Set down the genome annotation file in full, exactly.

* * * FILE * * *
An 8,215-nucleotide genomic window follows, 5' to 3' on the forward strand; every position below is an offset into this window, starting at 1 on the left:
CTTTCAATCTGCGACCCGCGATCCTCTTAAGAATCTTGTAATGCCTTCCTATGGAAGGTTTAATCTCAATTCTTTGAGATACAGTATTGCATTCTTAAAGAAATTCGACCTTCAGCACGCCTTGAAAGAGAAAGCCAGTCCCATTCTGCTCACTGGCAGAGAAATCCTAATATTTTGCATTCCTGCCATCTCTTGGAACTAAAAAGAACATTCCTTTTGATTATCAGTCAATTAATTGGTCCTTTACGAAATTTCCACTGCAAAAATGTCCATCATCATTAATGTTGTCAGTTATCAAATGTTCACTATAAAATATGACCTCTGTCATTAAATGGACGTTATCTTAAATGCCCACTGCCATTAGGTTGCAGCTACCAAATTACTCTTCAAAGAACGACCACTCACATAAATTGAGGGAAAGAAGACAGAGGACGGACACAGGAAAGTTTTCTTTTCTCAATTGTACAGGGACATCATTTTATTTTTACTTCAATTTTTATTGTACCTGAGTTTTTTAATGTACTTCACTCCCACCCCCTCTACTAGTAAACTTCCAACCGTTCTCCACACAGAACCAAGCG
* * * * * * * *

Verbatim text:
An 8,215-nucleotide genomic window follows, 5' to 3' on the forward strand; every position below is an offset into this window, starting at 1 on the left:
CTTTCAATCTGCGACCCGCGATCCTCTTAAGAATCTTGTAATGCCTTCCTATGGAAGGTTTAATCTCAATTCTTTGAGATACAGTATTGCATTCTTAAAGAAATTCGACCTTCAGCACGCCTTGAAAGAGAAAGCCAGTCCCATTCTGCTCACTGGCAGAGAAATCCTAATATTTTGCATTCCTGCCATCTCTTGGAACTAAAAAGAACATTCCTTTTGATTATCAGTCAATTAATTGGTCCTTTACGAAATTTCCACTGCAAAAATGTCCATCATCATTAATGTTGTCAGTTATCAAATGTTCACTATAAAATATGACCTCTGTCATTAAATGGACGTTATCTTAAATGCCCACTGCCATTAGGTTGCAGCTACCAAATTACTCTTCAAAGAACGACCACTCACATAAATTGAGGGAAAGAAGACAGAGGACGGACACAGGAAAGTTTTCTTTTCTCAATTGTACAGGGACATCATTTTATTTTTACTTCAATTTTTATTGTACCTGAGTTTTTTAATGTACTTCACTCCCACCCCCTCTACTAGTAAACTTCCAACCGTTCTCCACACAGAACCAAGCG